Feature Article

From Volume 27, No. 4 (Fall 2018)

The Mother, the Sinners, and the Cross: Pergolesi’s Stabat Mater and Bach’s Tilge, Höchster

Chiara Bertoglio

1.  Introduction

This paper analyses the theological, spiritual, confessional, artistic and cultural issues posed by Johann Sebastian Bach’s adaptation of Pergolesi’s setting of the Stabat Materas a German Psalm paraphrase suitable for use in the Lutheran Church. These twin compositions actually represent four distinct and yet intertwining works: the Medieval Latin lyrics of the Stabat Mater, which obviously predated Pergolesi’s setting by several centuries; the musical features of Pergolesi’s masterpiece; the lyrics of Bach’s Tilge, Höchster, meine Sünden, taken from the Biblical Psalm 51 (50) but purposefully adapted to Pergolesi’s music, whose text they replaced; and Bach’s own musical interventions and changes to the score. Thus, this topic is as fascinating as it is difficult to treat in an organic fashion: indeed, so numerous and diverse are the factors at stake, that it is indispensable to treat them somewhat separately as introductory remarks, before delving into the theological analysis proper. One could even say that theological conclusions surface almost inevitably when the complete cultural and artistic frame is set.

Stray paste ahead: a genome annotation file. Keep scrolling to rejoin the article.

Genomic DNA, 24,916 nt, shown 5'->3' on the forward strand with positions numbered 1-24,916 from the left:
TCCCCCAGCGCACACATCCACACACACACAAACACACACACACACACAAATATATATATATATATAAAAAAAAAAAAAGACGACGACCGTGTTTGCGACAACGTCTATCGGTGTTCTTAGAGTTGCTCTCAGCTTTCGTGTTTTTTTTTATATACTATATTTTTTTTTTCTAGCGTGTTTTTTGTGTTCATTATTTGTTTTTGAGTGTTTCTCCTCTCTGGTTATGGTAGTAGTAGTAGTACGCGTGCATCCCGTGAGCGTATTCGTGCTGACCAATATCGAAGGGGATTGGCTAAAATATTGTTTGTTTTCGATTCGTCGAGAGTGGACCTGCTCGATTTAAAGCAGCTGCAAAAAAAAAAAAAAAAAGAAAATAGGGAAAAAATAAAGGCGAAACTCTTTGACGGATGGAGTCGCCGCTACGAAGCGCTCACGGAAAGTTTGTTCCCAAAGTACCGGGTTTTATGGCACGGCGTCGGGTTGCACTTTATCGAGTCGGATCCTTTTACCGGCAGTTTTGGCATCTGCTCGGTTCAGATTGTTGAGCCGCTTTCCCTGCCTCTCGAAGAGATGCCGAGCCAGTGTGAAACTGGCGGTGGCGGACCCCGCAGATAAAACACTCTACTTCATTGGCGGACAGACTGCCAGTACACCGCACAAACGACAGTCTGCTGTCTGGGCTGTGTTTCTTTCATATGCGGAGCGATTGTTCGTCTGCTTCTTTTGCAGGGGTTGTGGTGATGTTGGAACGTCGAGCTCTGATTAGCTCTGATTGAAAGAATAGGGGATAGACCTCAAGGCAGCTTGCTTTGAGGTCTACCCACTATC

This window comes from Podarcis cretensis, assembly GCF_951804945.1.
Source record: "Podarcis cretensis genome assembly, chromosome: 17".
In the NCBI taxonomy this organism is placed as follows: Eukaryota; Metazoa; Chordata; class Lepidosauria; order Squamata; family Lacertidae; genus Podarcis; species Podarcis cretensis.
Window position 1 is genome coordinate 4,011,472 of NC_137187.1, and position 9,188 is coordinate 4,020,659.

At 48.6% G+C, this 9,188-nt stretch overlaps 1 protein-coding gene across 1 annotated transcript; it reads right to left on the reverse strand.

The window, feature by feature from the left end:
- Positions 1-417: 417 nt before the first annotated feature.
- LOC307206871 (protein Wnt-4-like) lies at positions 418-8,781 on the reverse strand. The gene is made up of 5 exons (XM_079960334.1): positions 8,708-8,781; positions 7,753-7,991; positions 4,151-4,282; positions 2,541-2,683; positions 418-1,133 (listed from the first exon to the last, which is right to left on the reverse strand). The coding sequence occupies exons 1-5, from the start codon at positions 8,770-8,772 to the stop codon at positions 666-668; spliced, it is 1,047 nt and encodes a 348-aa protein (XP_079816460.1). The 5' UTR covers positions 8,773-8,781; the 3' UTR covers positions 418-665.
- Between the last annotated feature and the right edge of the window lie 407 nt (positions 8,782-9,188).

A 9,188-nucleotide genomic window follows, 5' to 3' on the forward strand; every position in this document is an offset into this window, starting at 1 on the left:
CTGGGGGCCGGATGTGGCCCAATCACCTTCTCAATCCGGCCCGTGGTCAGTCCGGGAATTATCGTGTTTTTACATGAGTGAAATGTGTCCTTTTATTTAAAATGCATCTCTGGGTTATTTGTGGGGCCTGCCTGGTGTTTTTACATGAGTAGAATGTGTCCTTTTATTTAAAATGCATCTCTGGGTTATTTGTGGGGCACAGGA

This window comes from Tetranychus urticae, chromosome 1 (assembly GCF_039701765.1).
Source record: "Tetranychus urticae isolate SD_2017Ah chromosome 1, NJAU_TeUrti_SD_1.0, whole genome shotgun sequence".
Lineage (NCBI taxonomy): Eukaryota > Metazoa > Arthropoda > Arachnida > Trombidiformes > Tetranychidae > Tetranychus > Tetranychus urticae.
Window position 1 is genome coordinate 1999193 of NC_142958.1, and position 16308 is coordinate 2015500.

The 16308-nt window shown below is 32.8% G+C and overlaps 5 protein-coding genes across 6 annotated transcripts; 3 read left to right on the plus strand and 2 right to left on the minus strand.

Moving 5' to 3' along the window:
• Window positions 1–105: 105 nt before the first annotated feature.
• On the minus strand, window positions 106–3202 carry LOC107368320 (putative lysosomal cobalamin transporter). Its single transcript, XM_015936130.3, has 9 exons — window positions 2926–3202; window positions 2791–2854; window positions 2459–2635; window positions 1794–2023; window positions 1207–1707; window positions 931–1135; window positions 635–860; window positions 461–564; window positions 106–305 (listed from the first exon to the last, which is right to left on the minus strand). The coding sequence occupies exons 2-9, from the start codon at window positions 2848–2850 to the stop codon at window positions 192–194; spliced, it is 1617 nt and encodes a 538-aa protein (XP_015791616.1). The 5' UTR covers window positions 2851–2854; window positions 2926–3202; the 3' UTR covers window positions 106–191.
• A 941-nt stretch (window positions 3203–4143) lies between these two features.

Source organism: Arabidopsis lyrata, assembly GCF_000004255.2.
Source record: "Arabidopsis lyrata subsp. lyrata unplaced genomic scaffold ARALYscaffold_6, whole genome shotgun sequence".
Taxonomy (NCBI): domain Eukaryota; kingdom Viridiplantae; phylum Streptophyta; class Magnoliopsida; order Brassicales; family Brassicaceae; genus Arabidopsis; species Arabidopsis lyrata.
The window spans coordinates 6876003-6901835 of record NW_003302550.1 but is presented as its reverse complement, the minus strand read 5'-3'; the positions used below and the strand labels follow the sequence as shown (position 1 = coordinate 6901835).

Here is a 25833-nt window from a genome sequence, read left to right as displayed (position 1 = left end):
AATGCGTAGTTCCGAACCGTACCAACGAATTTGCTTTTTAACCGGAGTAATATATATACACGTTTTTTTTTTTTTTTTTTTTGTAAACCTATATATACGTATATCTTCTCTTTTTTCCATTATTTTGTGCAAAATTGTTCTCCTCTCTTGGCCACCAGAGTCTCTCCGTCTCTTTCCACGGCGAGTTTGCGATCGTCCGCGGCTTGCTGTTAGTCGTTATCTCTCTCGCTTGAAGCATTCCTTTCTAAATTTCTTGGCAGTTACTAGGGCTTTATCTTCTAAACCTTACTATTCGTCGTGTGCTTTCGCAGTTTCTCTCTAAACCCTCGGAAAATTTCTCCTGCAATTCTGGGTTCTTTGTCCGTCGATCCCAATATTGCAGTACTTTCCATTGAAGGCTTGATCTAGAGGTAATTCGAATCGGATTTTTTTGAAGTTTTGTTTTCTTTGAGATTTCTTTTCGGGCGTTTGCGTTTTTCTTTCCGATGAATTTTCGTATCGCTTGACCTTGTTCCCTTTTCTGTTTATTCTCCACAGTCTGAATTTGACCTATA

A number of pressing questions need to be answered in order for that indispensable background to be established. I will give an account of Pergolesi’s Stabat Mater first: the history of this eighteenth-century music work needs to be traced back to the Middle Ages, when its lyrics were written within the framework of the devotion to the Mater Dolorosa; later, the historical context and musical features of Pergolesi’s work will be discussed. I will then need to move back in history again: in order to understand the nature of the changes made by Johann Sebastian Bach to Pergolesi’s work, the theological understanding of the Virgin Mary within the Lutheran tradition needs to be clarified. At the same time, it is fundamental to discuss, albeit briefly, which kind of “Mariology” can be gathered from the examination of Bach’s compositional output. As we will see, although the basically Lutheran shape of Bach’s vision of the Virgin cannot be questioned, it somehow transcends confessional boundaries and represents a fascinating perspective for modern hearers from an ecumenical viewpoint. Only at that point will the ground be laid for a comparison of the two works, starting with consideration of the lyrics, continuing with an examination of the musical details, and concluding with a theological interpretation of both works.

Read the entire essay here.